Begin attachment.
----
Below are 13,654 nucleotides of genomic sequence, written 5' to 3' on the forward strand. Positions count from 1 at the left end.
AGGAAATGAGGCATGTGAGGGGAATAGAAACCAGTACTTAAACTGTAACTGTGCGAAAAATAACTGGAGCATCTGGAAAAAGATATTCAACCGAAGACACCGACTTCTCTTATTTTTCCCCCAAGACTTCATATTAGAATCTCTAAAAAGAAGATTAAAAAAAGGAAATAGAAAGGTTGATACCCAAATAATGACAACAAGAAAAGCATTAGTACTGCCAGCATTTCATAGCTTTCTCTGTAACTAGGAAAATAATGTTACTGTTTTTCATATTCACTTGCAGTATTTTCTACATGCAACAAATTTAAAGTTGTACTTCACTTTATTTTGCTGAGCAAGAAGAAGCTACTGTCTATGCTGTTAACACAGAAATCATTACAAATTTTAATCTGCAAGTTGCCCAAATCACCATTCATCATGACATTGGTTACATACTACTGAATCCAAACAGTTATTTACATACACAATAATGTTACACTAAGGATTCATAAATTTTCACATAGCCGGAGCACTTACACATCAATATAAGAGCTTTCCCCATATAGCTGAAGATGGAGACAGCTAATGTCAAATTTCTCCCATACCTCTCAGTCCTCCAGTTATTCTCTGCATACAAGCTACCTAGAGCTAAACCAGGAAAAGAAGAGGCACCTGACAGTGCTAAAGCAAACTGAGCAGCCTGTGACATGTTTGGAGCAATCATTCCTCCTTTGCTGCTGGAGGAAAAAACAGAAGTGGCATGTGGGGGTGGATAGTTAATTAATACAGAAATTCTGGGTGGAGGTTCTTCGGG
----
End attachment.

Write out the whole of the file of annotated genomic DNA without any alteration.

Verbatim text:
Below are 13,654 nucleotides of genomic sequence, written 5' to 3' on the forward strand. Positions count from 1 at the left end.
AGGAAATGAGGCATGTGAGGGGAATAGAAACCAGTACTTAAACTGTAACTGTGCGAAAAATAACTGGAGCATCTGGAAAAAGATATTCAACCGAAGACACCGACTTCTCTTATTTTTCCCCCAAGACTTCATATTAGAATCTCTAAAAAGAAGATTAAAAAAAGGAAATAGAAAGGTTGATACCCAAATAATGACAACAAGAAAAGCATTAGTACTGCCAGCATTTCATAGCTTTCTCTGTAACTAGGAAAATAATGTTACTGTTTTTCATATTCACTTGCAGTATTTTCTACATGCAACAAATTTAAAGTTGTACTTCACTTTATTTTGCTGAGCAAGAAGAAGCTACTGTCTATGCTGTTAACACAGAAATCATTACAAATTTTAATCTGCAAGTTGCCCAAATCACCATTCATCATGACATTGGTTACATACTACTGAATCCAAACAGTTATTTACATACACAATAATGTTACACTAAGGATTCATAAATTTTCACATAGCCGGAGCACTTACACATCAATATAAGAGCTTTCCCCATATAGCTGAAGATGGAGACAGCTAATGTCAAATTTCTCCCATACCTCTCAGTCCTCCAGTTATTCTCTGCATACAAGCTACCTAGAGCTAAACCAGGAAAAGAAGAGGCACCTGACAGTGCTAAAGCAAACTGAGCAGCCTGTGACATGTTTGGAGCAATCATTCCTCCTTTGCTGCTGGAGGAAAAAACAGAAGTGGCATGTGGGGGTGGATAGTTAATTAATACAGAAATTCTGGGTGGAGGTTCTTCGGG